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Navigating engagement and remote working during the pandemic

By Petra Battersby

Engaging and motivating employees is not a new topic for leaders in medical communications.

Neither is flexible or remote working. The coronavirus pandemic has caused many assumptions about working practices to be challenged, and while it has been devastating to see the impact for many organisations, we have also seen others respond with resilience and commitment. Would moving to a fully remote model ever have been considered as an option for organisations prior to 2020? Yet here we are, with many of us living and breathing it every day.

It has become the norm to embrace the opportunity to innovate and be courageous with new approaches, working alongside clients, partners and employees to transform interactions, approaches and communications. The particular circumstances of the pandemic have, however, also drawn into sharp focus challenges in terms of engagement and the remote nature of our current working world.


Keeping communications frequent, transparent, part of a dialogue and consistent is key when thinking about ways to connect when in- person and face-to-face conversations are limited.

When you think about the numerous connections individuals are making on a daily basis, formally and informally, communication channels can get overloaded. Having a clear strategy for communication enables diverse approaches that can appeal to different styles.


Irrespective of how many connections may be made and how much communication may occur, people can still feel overwhelmed or isolated. Resources that are available for employees to access – such as counselling lines, facilitating the sharing of hints, tips and experiences, providing time for social as well as work interaction, and asking employees what they need – are common approaches to understanding the well-being needs of your organisation.

Often the most effective approach is a simple check-in by a manager or a colleague to see how employees are doing personally and professionally. Physical health is important, too. Being able to access information that allows the correct physical space set-up and to think about the structure of the day enables individuals to look after themselves at their desks and away from them. When organisations have a strong culture of support and ‘togetherness’, everyone can play a part in looking out for each other.

Staying productive and engaged

Being separated from colleagues and teams could hamper collaboration and team dynamics. Equally, it can help with tasks that are more stand-alone or more autonomous. Keeping connected with teams virtually and having shorter meetings and bursts of activity can help teams feel energised and engaged around a particular topic. And sharing achievements is a great way to keep team members up-to-date with what’s going on.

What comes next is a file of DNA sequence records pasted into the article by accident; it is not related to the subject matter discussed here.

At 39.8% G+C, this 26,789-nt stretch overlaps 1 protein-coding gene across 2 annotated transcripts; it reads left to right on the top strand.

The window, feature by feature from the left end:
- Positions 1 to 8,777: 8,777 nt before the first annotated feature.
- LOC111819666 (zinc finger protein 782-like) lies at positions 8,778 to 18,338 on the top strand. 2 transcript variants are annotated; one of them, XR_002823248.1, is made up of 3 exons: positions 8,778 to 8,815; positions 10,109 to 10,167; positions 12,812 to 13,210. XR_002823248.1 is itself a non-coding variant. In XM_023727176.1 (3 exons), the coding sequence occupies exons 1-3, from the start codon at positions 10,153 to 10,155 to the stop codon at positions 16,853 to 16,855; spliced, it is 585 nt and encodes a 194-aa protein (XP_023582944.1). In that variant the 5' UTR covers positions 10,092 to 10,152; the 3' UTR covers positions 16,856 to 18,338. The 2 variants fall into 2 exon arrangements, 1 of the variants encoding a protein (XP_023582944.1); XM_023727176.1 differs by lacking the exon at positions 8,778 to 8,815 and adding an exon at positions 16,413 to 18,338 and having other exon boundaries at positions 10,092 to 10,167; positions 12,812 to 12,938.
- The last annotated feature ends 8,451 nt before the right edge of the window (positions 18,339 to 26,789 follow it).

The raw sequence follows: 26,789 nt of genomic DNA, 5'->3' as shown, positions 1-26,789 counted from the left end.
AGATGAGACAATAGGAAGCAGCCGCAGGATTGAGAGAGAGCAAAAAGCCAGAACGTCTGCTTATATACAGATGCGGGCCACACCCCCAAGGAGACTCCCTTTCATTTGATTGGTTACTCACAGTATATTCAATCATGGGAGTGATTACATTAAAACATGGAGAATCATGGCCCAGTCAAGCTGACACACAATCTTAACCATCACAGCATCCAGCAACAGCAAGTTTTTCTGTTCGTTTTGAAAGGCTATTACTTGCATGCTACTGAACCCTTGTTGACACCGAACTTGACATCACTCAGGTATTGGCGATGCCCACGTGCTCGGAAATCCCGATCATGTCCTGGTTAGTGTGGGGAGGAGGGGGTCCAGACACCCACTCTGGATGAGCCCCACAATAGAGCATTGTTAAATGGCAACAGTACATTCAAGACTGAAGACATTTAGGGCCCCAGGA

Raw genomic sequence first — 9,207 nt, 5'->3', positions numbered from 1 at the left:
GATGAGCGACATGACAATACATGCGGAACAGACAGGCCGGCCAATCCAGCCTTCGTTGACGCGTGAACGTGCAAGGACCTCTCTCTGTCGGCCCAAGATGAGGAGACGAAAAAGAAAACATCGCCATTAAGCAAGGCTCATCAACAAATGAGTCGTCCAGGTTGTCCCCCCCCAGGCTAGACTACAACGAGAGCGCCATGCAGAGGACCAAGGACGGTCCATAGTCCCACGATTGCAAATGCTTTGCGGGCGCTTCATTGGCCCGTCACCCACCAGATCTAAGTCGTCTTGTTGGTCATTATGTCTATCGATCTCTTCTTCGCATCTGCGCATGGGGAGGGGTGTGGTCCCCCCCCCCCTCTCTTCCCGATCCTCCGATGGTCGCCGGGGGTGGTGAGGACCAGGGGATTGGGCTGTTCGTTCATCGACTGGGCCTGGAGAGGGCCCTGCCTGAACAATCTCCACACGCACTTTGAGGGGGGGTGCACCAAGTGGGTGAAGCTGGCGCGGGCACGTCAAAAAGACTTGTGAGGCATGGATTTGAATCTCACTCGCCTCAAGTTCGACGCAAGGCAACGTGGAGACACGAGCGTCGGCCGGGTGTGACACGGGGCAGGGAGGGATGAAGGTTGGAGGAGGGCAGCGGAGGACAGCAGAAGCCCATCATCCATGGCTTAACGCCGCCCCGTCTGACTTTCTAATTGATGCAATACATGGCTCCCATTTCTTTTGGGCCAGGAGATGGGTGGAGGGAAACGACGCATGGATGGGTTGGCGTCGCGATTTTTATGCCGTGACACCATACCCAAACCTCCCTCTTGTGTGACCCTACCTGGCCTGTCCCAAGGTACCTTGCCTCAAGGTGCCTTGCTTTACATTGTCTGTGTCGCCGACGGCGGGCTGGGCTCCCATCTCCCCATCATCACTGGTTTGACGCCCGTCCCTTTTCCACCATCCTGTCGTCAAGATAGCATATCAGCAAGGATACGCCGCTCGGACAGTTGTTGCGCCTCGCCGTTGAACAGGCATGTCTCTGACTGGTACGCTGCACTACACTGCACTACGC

Sharing hints and tips about what is working is a great way of keeping in touch, supporting each other and staying engaged. It’s also worth remembering that there are days when we may not be at our best, and actually that’s okay.


I’ve personally heard of many employees who are enjoying the extra time they have now that they are no longer commuting, and are able to spend more time with their families, adjust their schedules to create a better balance, and perhaps even learn a new skill or take up a new hobby.

However, it can be difficult to create boundaries and a sense of always needing to be available can creep in. For those home schooling, caring or without the ability to create a separate workspace, this is even more keenly felt. Evolving approaches to flexible working, being agile and supporting individuals to find a balance that works is critical. It must be founded on trust, setting a new tone for how work could be completed, focused on goals rather than schedules.

We mustn’t forget the relevance of the office – its contribution to communications, well-being, engagement and social interaction should not be underestimated. Returns to the office will vary and look and feel different across the globe. Personally, I believe it will be a marathon rather than a sprint, with what may be a few false starts along the way. And
it will cause us all to ask how we want our offices to operate and be utilised in the future.

Strategic priorities

All this talk about the pandemic can be distracting. Remaining focused on strategic priorities is even more important than ever to build and sustain our industry. This is a time for consolidating best practice, celebrating resilience and commitment, and taking the opportunity to rethink and be innovative in embracing the future.

What seems certain is that there will be a ‘new normal’. We all need to be prepared for the changes that will continue to occur, some of which will be out of our control. In the long term, if we can remain agile and responsive, this will benefit our industry, organisations and employees.

Petra Battersby is Chief People Officer at Envision Pharma Group

In association with

22nd September 2020


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